These interviews were written to uncover why the employees of BRN are driven to work in the field of substance abuse but I would be lying if I said I did not have ulterior motives with Matt. What sadness and heartbreak could lead to someone who constantly made a point of exuding so much joy at every turn of his existence. Maybe it is the reason I love to write so much, that I am always looking to poke holes in the fairytale. Always looking to prove Cinderella planted her glass slipper strategically as she left the dance and that Pinocchio was just a hallucination of Geppetto’s dementia-ridden brain. I think its clearly a reflection of my struggles with despair and life in general that I cannot accept a smile as just a smile. The clown at the circus may make the entire audience erupt in raucous laughter while I sit expressionless, attempting to physiologically unpack the series of unfortunate traumas that would lead a grown man to a career of makeup and colored jumpsuits.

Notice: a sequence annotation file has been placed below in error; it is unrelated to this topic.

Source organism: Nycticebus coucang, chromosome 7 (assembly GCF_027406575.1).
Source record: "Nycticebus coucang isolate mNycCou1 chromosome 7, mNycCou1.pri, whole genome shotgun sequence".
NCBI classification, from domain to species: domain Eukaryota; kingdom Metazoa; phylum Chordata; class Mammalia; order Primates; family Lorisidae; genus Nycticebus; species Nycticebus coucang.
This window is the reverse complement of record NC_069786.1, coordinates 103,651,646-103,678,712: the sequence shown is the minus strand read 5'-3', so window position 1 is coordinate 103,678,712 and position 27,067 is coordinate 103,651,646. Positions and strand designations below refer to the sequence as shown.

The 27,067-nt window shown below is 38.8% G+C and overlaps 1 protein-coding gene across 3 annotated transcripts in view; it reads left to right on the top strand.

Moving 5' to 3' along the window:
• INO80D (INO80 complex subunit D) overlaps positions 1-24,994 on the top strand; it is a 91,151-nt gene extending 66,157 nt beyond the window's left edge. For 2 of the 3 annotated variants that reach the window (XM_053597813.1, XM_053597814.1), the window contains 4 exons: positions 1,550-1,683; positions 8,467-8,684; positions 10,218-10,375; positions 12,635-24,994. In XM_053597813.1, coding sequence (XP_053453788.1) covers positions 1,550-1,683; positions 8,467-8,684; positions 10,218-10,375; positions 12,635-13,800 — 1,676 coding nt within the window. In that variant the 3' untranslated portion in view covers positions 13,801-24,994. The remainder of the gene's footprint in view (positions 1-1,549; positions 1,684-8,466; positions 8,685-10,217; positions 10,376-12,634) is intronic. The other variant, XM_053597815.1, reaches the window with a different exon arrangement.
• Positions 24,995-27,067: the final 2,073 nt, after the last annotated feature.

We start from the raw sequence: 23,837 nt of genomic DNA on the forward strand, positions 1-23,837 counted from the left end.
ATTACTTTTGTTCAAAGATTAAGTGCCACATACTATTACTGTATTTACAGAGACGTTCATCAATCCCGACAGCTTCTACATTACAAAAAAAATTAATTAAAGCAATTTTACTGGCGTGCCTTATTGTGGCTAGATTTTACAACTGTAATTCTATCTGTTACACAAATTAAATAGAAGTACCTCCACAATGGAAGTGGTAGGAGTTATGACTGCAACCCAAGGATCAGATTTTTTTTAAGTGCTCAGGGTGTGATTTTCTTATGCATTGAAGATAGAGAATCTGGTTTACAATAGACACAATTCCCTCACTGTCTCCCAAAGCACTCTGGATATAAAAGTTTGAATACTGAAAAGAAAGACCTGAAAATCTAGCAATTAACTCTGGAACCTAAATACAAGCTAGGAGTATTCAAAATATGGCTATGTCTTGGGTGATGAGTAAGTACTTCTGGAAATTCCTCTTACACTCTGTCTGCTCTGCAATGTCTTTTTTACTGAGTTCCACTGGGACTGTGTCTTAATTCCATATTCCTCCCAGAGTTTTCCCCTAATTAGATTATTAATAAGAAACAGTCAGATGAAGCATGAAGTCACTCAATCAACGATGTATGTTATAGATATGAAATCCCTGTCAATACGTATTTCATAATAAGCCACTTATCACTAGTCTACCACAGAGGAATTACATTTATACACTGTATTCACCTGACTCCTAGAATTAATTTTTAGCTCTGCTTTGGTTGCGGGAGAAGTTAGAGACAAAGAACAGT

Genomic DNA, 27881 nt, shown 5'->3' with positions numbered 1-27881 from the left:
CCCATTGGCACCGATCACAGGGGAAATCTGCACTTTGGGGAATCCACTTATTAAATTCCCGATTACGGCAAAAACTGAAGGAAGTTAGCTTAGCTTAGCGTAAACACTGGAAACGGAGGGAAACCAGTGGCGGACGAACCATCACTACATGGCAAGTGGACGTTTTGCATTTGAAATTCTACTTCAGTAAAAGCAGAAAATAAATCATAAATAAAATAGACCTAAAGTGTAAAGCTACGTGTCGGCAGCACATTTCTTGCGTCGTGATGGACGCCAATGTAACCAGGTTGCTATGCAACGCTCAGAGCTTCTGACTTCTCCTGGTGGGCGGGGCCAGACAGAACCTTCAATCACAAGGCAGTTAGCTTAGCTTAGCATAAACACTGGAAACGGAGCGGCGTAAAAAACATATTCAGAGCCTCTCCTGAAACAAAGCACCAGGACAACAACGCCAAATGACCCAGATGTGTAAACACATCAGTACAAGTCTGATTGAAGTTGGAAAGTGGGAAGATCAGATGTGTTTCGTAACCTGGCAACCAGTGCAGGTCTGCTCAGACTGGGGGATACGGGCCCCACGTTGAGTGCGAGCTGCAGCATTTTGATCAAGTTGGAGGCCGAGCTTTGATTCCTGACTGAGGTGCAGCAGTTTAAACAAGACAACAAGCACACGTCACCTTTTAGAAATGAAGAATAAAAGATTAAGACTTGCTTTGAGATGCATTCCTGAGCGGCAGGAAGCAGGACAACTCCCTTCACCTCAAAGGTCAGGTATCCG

Matt Keogh was born in Long Island, New York. He is 30 years old with a full oak-brown beard and dark-blue eyes reminiscent of the pacific ocean. He is roughly 5 foot 10 and looks like someone you would allow to house-sit for you while you go on vacation without so much as a second thought about something going awry. Ever since I have known him, he has been the hardest working person I have ever met. At first, his work ethic was less of a quality to admire and more of the proverbial thorn in my paw as I attempted to climb the ladder of our company.  Both of us worked in entry-level positions and it was nearly impossible to keep up with his production. If a task needed to be handled he would volunteer without hesitation nor consideration for the time it would take and the difficulty of it. He would not only accomplish whatever it is was asked but also he did it all with a smile. He was always making me look bad. I have never been the best at taking direction or doing things by the book. Matt would memorize “the book” and live and die by the rules. He was the perfect employee; never once daring to even so slightly color even the slightest bit outside the lines. Meanwhile I was spending a large chunk of my time trying to secure boxing fights throughout Southern California and moonlighting as a freelance breathing meditation instructor. My mind would be pushed and pulled by romantic relationships and a passion for writing. I would see Matt and I saw in him a model of consistency, efficiency, and focus that I have never known. Watching his bright white smile from afar as I rode a daily roller-coaster of emotional uncertainty; my face a revolving door of expression fluctuating rapidly through an endless spectrum of feelings.